Date of Degree
Access restricted until 07/13/2019
PhD (Doctor of Philosophy)
Kathleen M. Clark
The purpose of the study was to examine reproductive life planning practices among Title X family planning health care providers and clinical staff. Reproductive life planning is a program priority for Title X clinics, those that receive federal money for providing family planning services to low-income women and men. The goal of reproductive life planning is to decrease unwanted and unintended pregnancies and improve preconception health care however; this practice has not been described. First, a conceptual analysis was conducted to create a definition of reproductive life planning that was consistent with the literature. Reproductive life planning is a process that is centered on reproductive and other life goals and is personalized, collaborative, fluid, and focused on health-promotion.
Second, a mixed methods design was used to examine reproductive life planning practices and qualitative interviews were conducted to explore barriers and facilitators to implementing reproductive life planning practices. Data were obtained from health care providers and clinical staff employed at Title X clinics in Illinois, Iowa, Minnesota, Missouri, Nebraska, and North Dakota. A total of 148 clinicians completed a web-based survey which was analyzed to describe which types of patients, the topics covered, and the frequency with which reproductive life planning was discussed during an office visit. Surveys were then examined to identify 20 providers to conduct qualitative interviews with to further explore reproductive life planning practices. The qualitative interviews were also performed to explore the barriers and facilitators clinicians face to practicing reproductive life planning.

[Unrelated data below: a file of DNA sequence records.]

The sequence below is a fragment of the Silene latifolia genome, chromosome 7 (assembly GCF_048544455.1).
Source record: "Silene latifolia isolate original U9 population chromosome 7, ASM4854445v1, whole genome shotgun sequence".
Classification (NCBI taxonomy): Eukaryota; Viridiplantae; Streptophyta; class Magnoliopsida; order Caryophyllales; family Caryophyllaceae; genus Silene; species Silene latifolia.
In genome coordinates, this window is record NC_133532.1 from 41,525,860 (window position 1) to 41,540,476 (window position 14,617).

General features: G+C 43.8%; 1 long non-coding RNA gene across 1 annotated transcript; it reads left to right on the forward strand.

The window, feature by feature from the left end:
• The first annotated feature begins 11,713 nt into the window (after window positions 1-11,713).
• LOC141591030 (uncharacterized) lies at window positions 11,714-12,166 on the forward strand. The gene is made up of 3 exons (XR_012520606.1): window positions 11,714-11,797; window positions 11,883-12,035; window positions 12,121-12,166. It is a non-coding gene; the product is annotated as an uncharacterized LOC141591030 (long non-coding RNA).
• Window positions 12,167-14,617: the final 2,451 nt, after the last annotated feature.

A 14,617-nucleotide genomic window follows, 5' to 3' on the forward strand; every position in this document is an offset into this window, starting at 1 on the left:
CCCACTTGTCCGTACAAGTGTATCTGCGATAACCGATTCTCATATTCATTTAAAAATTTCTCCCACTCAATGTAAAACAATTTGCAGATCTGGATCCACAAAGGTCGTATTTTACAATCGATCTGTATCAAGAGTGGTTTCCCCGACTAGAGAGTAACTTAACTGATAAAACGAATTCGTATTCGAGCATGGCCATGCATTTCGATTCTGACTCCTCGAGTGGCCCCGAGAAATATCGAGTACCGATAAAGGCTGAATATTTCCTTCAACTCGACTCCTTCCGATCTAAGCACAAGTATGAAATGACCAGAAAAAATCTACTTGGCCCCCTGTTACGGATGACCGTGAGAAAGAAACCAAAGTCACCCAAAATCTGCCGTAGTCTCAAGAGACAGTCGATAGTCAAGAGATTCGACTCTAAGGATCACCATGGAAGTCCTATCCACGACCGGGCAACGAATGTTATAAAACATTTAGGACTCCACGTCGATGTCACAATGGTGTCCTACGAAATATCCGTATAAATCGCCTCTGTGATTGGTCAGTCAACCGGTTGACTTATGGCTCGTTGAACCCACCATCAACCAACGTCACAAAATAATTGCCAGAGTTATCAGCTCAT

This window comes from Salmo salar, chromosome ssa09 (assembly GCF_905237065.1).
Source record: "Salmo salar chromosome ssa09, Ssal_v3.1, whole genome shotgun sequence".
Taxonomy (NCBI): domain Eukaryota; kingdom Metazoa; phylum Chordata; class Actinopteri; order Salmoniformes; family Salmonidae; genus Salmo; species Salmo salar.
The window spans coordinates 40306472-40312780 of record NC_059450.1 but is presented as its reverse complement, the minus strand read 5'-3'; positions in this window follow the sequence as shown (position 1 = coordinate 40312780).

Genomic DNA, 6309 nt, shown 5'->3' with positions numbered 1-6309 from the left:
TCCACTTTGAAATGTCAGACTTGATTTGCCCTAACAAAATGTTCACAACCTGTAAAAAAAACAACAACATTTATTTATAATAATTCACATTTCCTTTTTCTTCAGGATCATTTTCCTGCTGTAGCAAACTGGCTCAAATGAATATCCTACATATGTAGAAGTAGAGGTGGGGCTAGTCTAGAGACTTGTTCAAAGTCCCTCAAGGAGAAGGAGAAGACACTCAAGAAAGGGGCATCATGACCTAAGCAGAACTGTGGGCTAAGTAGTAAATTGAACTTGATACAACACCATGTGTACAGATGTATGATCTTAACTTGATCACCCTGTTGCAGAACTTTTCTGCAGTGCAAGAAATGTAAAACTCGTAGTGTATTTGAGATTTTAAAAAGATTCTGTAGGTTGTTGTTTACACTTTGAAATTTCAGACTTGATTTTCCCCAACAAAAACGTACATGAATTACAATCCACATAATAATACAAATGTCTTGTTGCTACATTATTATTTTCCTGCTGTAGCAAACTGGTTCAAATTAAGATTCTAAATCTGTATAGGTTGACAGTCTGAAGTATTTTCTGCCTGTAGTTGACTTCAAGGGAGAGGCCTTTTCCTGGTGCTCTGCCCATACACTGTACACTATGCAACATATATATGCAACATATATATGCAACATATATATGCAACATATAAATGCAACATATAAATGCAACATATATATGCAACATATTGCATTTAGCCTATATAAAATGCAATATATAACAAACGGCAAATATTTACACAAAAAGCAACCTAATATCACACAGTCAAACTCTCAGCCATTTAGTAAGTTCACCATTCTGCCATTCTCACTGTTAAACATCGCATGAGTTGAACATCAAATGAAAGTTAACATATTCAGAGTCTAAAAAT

The results of the web-based questionnaire were examined mainly with medians and frequencies to examine reproductive life planning practices. Qualitative interviews were coded using a content analysis approach to two aims; one to examine how reproductive life planning was using during clinic visits and two, to identify the barriers and facilitators clinicians face when discussing reproductive life planning with patients.
Findings from the survey and the interviews suggest that most clinicians are discussing pregnancy intentions with their patients. However, from the interviews, three types of scope of reproductive life planning emerged; those clinicians who screened their patients’ pregnancy intentions, those who planted the seed in the patient’s mind, and those who explored the context of a patient’s life and their goals to contextualize how pregnancy and childbearing would fit into their lives in order to clarify pregnancy intention and move toward the corresponding health behaviors. It is argued that the third group of providers is using reproductive life planning as intended by experts. Finally, barriers to RLP discussions were examined as well as approached providers used to overcome the barriers.
In conclusion, many clinicians are practicing reproductive life planning as intended, however many are not. Improved training and protocols are needed to ensure clinicians are providing their patients with the best reproductive life planning discussions. Additionally, systemic structures, like access to quality family planning services, need to be improved to aid clinicians in helping their patient plan their families.
Family planning, Health care providers, Preconception health, Pregnancy intention, Reproductive life plan, Title X
xii, 179 pages
Includes bibliographical references (pages 170-179).
Copyright © 2017 Stephanie Westlake Edmonds